A clear undercurrent pervades all discussion of potential contributions to the open source projects I have been involved with. Everyone involved, contributors and maintainers both, assumes that open source projects should be glad of all the contributions they receive, that contributors are in short supply, and that every effort should be made to accommodate those willing to donate their time.
To some extent, this is true, to be sure, but I think the case is frequently overstated. One should be friendly to contributors, and honor their contributions, but a contribution to a running project is not a one-sided transaction. In fact, open source projects offer a precious commodity: maintenance in perpetuity, at least for the project's lifetime. In larger organizations, this sort of maintenance is quite often the subject of multi-million dollar "support" contracts, and is in fact the bedrock upon which the towering edifice of the software-support industry is built.
It has been gradually dawning on me, mostly since the institution of UQDS on Twisted, that this is not the only benefit a contributor receives from a good project. The careful feedback that an experienced peer reviewer can give to a contributor is valuable professional development tool. This is true even if the reviewer isn't particularly more experienced as a programmer or as a reviewer: simply getting a different set of eyes, and a fresh perspective on your code can show you problems with it that would never have occurred to you on your own.
Perhaps more importantly, it is actually prestigious to contribute to certain projects, and not in the cutesy-happy way that terms like "gift culture" imply. "Rank" in a merit-based hierarchy such as the Apache project can clearly contribute to one's employment prospects, as much as any other professional qualification.
I often wrestle with the problem of "recruiting" for projects which cannot pay their contributors, and has apparently very little to offer. As these notions occurred to me, I noticed a similarity in these sorts of benefits to another sort of contribution to a community: academia.
Recruiting for an open-source project is sometimes laughed off by potential contributors. "Yeah, right, like I'd spend my time writing code for free." Personally, I've always found the best of any field like what they do enough to do it for free, but still... this objection seems reasonable. It is ridiculous to give your time away when you could be getting paid for it, right?
Let's examine the average college student at a prestigious technical university - let's say CalTech or MIT - for a moment. They (or their parents) pay substantial sums of money for the privilege of attending the school. They are forced to do rote work - often in excess of 60 hours per week. At the end of four years of this gauntlet, they are presented with a piece of paper. As the son of one MIT alum and the fiancé of another, I can vouch for the fact that this is no cake-walk.
Of course, presented like this it doesn't sound so glamorous. As a dropout myself, I have an incentive to make it sound bad; but in our high-tech society the value of education is well-understood. I don't think I need to explain to any likely reader of this blog why that piece of paper might be worth something to a few of those students one day. Although many students might receive some form of scholarship or free tuition, nobody in their right mind would suggest that these schools should compensate their students, or frantically beg students to enhance their academic community by giving them whatever research they feel they have time for...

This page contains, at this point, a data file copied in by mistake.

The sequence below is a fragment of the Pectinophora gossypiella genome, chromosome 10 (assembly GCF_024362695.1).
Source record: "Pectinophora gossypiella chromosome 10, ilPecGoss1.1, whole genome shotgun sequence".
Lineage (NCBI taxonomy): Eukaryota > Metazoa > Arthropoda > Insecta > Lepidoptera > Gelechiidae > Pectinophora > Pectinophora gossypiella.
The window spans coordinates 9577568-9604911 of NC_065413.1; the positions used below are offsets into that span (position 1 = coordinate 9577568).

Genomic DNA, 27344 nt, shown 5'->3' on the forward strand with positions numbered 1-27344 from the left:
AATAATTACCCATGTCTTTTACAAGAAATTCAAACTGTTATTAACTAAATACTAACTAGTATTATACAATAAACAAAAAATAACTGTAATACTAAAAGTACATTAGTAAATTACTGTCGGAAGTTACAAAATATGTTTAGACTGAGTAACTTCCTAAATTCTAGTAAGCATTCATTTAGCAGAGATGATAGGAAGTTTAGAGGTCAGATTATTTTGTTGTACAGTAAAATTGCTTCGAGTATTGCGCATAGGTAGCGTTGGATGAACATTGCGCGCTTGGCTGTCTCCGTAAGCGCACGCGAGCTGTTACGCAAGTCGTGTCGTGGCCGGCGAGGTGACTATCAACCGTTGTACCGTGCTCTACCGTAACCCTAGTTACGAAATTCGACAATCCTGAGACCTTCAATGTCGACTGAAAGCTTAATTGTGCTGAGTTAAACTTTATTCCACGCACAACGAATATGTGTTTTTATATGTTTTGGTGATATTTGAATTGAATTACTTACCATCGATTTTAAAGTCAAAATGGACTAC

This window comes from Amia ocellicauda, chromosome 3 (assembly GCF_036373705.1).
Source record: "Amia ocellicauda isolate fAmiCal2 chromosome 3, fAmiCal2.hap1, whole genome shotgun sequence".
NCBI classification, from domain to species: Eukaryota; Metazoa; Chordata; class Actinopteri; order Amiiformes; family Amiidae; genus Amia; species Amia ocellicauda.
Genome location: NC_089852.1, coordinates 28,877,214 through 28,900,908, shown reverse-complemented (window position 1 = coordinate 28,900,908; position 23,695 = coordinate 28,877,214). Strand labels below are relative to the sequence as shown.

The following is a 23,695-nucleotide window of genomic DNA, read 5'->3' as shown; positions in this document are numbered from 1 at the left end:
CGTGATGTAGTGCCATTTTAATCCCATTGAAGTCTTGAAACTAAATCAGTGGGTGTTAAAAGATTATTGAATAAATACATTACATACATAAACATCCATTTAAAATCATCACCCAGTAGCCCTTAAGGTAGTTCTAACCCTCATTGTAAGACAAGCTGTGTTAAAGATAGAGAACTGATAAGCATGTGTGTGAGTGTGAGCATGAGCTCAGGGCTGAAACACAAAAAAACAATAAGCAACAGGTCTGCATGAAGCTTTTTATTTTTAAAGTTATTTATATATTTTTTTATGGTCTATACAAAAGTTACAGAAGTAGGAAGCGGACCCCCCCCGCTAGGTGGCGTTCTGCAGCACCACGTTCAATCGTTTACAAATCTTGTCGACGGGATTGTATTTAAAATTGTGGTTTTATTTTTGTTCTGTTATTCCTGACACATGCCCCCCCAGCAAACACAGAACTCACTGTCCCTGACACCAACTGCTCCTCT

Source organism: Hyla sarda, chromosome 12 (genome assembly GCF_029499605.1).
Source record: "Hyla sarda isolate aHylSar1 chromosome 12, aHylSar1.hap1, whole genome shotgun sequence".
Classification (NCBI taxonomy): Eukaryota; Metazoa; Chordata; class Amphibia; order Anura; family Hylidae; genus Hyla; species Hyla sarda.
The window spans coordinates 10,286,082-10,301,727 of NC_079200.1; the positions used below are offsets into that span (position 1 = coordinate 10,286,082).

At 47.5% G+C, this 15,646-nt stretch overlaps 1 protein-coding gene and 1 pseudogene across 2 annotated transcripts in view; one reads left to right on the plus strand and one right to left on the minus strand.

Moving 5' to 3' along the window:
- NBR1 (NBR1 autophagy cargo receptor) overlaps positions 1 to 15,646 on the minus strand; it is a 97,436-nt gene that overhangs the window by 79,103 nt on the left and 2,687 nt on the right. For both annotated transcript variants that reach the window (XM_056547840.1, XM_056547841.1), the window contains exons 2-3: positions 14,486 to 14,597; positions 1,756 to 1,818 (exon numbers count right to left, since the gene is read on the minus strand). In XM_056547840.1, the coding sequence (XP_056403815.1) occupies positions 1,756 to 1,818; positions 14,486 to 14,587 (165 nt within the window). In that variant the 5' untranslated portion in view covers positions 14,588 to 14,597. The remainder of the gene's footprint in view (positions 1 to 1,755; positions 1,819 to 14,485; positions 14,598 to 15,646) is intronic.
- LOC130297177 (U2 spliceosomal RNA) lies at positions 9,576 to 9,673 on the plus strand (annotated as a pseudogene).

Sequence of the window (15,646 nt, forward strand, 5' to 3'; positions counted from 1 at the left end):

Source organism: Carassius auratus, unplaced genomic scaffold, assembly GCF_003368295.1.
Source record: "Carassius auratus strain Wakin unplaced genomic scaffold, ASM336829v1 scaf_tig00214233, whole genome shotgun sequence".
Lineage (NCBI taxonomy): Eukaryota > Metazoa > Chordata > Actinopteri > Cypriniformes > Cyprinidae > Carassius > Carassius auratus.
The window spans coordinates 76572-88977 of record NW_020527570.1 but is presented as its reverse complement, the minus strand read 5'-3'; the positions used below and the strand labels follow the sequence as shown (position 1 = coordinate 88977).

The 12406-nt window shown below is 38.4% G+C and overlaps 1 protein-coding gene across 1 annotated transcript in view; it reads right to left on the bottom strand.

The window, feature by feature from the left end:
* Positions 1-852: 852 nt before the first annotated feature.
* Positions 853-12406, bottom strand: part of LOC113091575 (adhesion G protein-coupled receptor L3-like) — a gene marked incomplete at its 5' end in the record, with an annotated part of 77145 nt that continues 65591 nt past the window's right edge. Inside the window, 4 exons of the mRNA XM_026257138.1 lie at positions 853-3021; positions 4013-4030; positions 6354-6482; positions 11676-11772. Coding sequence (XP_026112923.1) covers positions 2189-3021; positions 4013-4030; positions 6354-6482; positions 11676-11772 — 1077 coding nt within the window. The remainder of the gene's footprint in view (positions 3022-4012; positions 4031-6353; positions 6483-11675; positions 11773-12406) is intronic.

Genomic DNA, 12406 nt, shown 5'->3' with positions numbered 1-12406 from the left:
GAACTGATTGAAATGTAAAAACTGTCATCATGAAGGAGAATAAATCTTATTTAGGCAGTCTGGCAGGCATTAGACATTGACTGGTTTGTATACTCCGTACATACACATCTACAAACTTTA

So, let's look at the Twisted project from this perspective. Community dedicated to technical excellence? Check. Continuous, harsh abuse of its participants self-esteem? Check. Years of incredibly tedious drudge-work to complete? Check.
We don't have a piece of paper, though.
This is actually very important, and I think can explain a lot of difficulty in recruiting. Often, contributing to an open source project such as Twisted is described as a happy, fun exercise, in the hopes that it will attract contributors. It can be fun, of course, but on the whole that is not the real motivator, and so this is generally recognized as false by potential participants and they move on. As we have moved further towards honesty about that fact - for example, instituting an unapologetic review process that rejects a substantial number of contributions - we have paradoxically gotten more activity, not less. Contributors actively engaged in the project have noticed an improvement in their own skills and are excited about that fact.
Still, it's an uncommon skill to be able to recognize that you're improving and be happy with that alone. I think that some public form of recognition could go a long way towards getting more people involved. I've been pondering different ways that we might honor contributors, from a branded USB drive, to some kind of offical certificate proclaiming a "rank", all the way to something like a "class ring" for contributors above a certain level.
That's probably not all it takes to get people excited about contribution, though. Institutions like MIT have centuries of cultural context associated with them. You can see this in movies: when a hacker character is being introduced in movie which prominently features the tubes, the whispers in the background often talk about the hacker in question's academic history at a selective university. I have been trying to imagine what the world would be like if, in the dramatic scene where Extreme Hacking Prodigy #2 is being introduced, the muted voices in the foreground of the scene were instead exchanging knowing mutters about his near-impossible record of over one hundred patches accepted to Twisted - in less than a year!
More importantly than what that would would be like - how do we get there from here?